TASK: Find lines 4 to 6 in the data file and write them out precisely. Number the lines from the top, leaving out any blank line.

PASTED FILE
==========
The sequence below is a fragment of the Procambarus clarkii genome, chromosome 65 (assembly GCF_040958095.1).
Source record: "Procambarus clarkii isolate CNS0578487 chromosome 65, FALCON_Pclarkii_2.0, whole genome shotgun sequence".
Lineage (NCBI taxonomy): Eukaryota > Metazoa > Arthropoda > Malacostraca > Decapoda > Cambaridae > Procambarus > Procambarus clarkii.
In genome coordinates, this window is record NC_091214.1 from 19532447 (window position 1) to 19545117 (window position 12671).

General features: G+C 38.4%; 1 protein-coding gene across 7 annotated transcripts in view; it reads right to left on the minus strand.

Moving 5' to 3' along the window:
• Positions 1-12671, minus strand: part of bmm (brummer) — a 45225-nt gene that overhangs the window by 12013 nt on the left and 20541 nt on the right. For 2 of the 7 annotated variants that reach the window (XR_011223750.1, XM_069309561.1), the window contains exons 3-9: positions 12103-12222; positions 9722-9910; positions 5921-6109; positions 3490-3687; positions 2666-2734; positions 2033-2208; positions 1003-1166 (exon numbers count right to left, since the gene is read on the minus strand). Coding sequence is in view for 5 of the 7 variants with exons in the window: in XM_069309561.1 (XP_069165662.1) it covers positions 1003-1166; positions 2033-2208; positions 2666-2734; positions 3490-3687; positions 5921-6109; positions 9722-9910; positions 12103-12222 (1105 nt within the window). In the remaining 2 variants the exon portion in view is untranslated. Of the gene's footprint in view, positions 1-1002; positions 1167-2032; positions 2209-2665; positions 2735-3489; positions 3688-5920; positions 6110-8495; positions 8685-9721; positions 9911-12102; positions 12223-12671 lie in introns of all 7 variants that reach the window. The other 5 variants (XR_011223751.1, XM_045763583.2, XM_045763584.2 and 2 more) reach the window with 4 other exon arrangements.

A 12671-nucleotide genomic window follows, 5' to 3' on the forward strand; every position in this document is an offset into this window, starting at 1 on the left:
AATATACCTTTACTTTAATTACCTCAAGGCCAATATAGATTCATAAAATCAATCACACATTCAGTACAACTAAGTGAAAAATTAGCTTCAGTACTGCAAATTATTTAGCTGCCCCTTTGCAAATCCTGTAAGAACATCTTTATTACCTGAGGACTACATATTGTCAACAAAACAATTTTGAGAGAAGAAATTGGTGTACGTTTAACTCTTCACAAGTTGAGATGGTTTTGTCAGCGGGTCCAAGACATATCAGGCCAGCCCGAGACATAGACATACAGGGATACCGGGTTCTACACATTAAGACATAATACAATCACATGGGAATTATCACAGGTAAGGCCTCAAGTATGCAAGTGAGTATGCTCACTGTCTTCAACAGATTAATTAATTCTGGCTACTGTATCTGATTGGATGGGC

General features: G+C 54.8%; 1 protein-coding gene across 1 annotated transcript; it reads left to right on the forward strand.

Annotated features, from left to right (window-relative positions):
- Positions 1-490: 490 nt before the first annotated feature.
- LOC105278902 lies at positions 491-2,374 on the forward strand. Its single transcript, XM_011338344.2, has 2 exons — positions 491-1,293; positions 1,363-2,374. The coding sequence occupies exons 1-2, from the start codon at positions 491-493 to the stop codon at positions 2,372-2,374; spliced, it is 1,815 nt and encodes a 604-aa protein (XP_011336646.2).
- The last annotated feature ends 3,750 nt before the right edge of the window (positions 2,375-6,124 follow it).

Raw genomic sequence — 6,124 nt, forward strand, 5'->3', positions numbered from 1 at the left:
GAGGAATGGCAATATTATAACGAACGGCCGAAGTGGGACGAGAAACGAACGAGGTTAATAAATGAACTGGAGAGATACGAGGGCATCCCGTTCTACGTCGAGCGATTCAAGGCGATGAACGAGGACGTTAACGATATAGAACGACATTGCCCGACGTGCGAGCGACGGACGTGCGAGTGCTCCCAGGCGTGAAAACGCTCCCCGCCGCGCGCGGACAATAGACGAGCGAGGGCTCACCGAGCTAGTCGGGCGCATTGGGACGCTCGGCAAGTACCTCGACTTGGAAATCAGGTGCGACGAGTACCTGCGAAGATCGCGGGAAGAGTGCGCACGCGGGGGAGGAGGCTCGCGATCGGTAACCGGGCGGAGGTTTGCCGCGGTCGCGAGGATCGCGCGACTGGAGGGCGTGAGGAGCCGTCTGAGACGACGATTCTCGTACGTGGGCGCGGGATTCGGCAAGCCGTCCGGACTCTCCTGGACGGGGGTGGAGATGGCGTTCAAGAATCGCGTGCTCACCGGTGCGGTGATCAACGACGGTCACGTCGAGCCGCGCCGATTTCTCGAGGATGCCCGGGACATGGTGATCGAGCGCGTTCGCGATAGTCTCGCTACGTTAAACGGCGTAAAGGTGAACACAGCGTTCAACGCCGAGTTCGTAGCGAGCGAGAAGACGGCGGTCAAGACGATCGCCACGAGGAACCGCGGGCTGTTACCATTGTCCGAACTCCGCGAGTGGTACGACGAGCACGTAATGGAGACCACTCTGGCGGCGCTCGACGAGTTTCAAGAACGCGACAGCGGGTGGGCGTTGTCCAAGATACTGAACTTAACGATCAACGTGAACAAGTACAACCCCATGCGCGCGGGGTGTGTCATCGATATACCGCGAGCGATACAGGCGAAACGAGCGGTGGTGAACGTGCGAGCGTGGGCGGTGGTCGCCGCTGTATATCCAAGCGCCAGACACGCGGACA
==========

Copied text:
In genome coordinates, this window is record NC_091214.1 from 19532447 (window position 1) to 19545117 (window position 12671).

General features: G+C 38.4%; 1 protein-coding gene across 7 annotated transcripts in view; it reads right to left on the minus strand.

Moving 5' to 3' along the window: